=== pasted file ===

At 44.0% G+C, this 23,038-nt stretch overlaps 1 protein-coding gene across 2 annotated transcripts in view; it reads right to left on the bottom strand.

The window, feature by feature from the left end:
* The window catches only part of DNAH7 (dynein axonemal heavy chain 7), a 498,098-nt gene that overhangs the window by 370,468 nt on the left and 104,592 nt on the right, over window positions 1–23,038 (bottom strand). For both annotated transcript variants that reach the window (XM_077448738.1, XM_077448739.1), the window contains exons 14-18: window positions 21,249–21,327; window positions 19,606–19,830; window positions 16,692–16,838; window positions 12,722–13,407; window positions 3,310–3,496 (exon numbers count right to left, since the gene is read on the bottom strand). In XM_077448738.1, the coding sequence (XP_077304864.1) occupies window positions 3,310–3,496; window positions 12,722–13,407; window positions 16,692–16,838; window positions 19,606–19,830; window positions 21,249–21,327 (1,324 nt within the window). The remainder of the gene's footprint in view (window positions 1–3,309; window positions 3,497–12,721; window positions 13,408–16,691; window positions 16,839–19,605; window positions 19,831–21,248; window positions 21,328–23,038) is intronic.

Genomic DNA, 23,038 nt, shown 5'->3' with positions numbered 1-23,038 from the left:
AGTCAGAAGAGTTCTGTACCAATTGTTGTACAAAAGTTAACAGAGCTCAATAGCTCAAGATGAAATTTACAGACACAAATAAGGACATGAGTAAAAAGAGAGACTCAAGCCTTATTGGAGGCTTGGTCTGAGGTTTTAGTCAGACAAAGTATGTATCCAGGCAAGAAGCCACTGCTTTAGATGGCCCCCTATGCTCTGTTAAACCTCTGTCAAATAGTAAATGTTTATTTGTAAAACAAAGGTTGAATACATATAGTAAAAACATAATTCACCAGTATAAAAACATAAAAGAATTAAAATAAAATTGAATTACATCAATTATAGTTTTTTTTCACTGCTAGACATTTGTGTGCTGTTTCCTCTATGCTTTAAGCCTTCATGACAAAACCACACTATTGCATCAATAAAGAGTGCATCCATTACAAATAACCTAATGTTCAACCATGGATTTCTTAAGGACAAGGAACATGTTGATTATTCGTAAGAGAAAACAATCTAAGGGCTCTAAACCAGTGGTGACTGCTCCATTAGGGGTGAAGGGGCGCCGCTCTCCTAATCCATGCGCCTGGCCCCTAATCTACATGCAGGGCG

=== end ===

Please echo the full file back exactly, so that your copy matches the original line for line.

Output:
At 44.0% G+C, this 23,038-nt stretch overlaps 1 protein-coding gene across 2 annotated transcripts in view; it reads right to left on the bottom strand.

The window, feature by feature from the left end:
* The window catches only part of DNAH7 (dynein axonemal heavy chain 7), a 498,098-nt gene that overhangs the window by 370,468 nt on the left and 104,592 nt on the right, over window positions 1–23,038 (bottom strand). For both annotated transcript variants that reach the window (XM_077448738.1, XM_077448739.1), the window contains exons 14-18: window positions 21,249–21,327; window positions 19,606–19,830; window positions 16,692–16,838; window positions 12,722–13,407; window positions 3,310–3,496 (exon numbers count right to left, since the gene is read on the bottom strand). In XM_077448738.1, the coding sequence (XP_077304864.1) occupies window positions 3,310–3,496; window positions 12,722–13,407; window positions 16,692–16,838; window positions 19,606–19,830; window positions 21,249–21,327 (1,324 nt within the window). The remainder of the gene's footprint in view (window positions 1–3,309; window positions 3,497–12,721; window positions 13,408–16,691; window positions 16,839–19,605; window positions 19,831–21,248; window positions 21,328–23,038) is intronic.

Genomic DNA, 23,038 nt, shown 5'->3' with positions numbered 1-23,038 from the left:
AGTCAGAAGAGTTCTGTACCAATTGTTGTACAAAAGTTAACAGAGCTCAATAGCTCAAGATGAAATTTACAGACACAAATAAGGACATGAGTAAAAAGAGAGACTCAAGCCTTATTGGAGGCTTGGTCTGAGGTTTTAGTCAGACAAAGTATGTATCCAGGCAAGAAGCCACTGCTTTAGATGGCCCCCTATGCTCTGTTAAACCTCTGTCAAATAGTAAATGTTTATTTGTAAAACAAAGGTTGAATACATATAGTAAAAACATAATTCACCAGTATAAAAACATAAAAGAATTAAAATAAAATTGAATTACATCAATTATAGTTTTTTTTCACTGCTAGACATTTGTGTGCTGTTTCCTCTATGCTTTAAGCCTTCATGACAAAACCACACTATTGCATCAATAAAGAGTGCATCCATTACAAATAACCTAATGTTCAACCATGGATTTCTTAAGGACAAGGAACATGTTGATTATTCGTAAGAGAAAACAATCTAAGGGCTCTAAACCAGTGGTGACTGCTCCATTAGGGGTGAAGGGGCGCCGCTCTCCTAATCCATGCGCCTGGCCCCTAATCTACATGCAGGGCG